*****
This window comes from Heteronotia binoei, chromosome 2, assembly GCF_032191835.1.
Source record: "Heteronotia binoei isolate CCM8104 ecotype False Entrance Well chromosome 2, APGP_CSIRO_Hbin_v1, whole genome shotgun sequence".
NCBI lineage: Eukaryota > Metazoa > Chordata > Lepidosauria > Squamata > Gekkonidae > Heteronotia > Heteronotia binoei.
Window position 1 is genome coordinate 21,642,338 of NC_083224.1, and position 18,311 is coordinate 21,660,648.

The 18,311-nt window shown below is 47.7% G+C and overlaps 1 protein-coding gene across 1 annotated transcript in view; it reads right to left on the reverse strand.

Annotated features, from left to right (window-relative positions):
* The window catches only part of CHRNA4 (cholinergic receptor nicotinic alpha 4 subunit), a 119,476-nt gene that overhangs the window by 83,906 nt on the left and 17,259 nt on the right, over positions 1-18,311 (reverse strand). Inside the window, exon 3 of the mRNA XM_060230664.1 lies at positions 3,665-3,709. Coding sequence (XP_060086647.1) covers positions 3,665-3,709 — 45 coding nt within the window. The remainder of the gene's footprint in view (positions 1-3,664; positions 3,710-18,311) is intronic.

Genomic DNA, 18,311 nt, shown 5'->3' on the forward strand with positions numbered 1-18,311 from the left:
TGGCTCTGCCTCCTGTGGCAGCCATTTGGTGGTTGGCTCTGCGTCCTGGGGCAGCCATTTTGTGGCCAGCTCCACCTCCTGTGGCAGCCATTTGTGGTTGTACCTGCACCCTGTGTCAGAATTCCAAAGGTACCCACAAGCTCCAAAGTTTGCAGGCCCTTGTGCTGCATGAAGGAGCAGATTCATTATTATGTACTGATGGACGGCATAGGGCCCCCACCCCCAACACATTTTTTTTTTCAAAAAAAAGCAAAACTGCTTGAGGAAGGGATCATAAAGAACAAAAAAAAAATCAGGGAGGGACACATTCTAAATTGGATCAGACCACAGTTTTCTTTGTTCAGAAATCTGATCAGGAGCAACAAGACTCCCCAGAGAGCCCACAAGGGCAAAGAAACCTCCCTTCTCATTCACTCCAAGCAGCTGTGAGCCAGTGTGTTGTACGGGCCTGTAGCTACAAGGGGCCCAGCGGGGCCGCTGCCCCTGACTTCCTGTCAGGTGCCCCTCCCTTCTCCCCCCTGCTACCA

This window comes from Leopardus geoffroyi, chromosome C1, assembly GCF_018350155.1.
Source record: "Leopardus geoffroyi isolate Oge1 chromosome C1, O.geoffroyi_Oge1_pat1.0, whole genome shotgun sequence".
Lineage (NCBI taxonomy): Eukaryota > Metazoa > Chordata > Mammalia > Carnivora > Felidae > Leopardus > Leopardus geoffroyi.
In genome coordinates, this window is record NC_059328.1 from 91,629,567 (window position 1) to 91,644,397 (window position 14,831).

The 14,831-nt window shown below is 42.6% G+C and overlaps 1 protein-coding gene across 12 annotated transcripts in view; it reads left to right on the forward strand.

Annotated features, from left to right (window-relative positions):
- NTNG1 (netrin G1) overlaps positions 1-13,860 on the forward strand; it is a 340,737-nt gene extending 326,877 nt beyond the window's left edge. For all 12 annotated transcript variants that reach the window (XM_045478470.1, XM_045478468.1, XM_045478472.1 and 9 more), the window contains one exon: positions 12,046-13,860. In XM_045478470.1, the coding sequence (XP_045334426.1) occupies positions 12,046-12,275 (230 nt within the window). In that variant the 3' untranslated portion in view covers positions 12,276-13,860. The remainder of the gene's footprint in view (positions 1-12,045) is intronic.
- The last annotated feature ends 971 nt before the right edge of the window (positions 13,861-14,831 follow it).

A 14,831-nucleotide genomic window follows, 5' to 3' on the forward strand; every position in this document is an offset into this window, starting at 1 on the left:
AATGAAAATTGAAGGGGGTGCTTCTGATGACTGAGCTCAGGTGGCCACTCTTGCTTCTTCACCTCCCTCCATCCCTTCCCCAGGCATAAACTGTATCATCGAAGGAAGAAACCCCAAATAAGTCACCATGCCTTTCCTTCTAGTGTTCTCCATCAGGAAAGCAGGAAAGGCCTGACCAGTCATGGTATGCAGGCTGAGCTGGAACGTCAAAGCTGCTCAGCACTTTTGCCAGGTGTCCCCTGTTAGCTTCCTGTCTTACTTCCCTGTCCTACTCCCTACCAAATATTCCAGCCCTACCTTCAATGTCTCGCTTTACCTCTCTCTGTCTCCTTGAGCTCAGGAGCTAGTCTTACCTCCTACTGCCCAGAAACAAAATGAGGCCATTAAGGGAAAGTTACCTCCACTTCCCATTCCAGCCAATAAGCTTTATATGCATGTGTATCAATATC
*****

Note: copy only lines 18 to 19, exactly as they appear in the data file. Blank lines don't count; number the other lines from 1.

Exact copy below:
A 14,831-nucleotide genomic window follows, 5' to 3' on the forward strand; every position in this document is an offset into this window, starting at 1 on the left:
AATGAAAATTGAAGGGGGTGCTTCTGATGACTGAGCTCAGGTGGCCACTCTTGCTTCTTCACCTCCCTCCATCCCTTCCCCAGGCATAAACTGTATCATCGAAGGAAGAAACCCCAAATAAGTCACCATGCCTTTCCTTCTAGTGTTCTCCATCAGGAAAGCAGGAAAGGCCTGACCAGTCATGGTATGCAGGCTGAGCTGGAACGTCAAAGCTGCTCAGCACTTTTGCCAGGTGTCCCCTGTTAGCTTCCTGTCTTACTTCCCTGTCCTACTCCCTACCAAATATTCCAGCCCTACCTTCAATGTCTCGCTTTACCTCTCTCTGTCTCCTTGAGCTCAGGAGCTAGTCTTACCTCCTACTGCCCAGAAACAAAATGAGGCCATTAAGGGAAAGTTACCTCCACTTCCCATTCCAGCCAATAAGCTTTATATGCATGTGTATCAATATC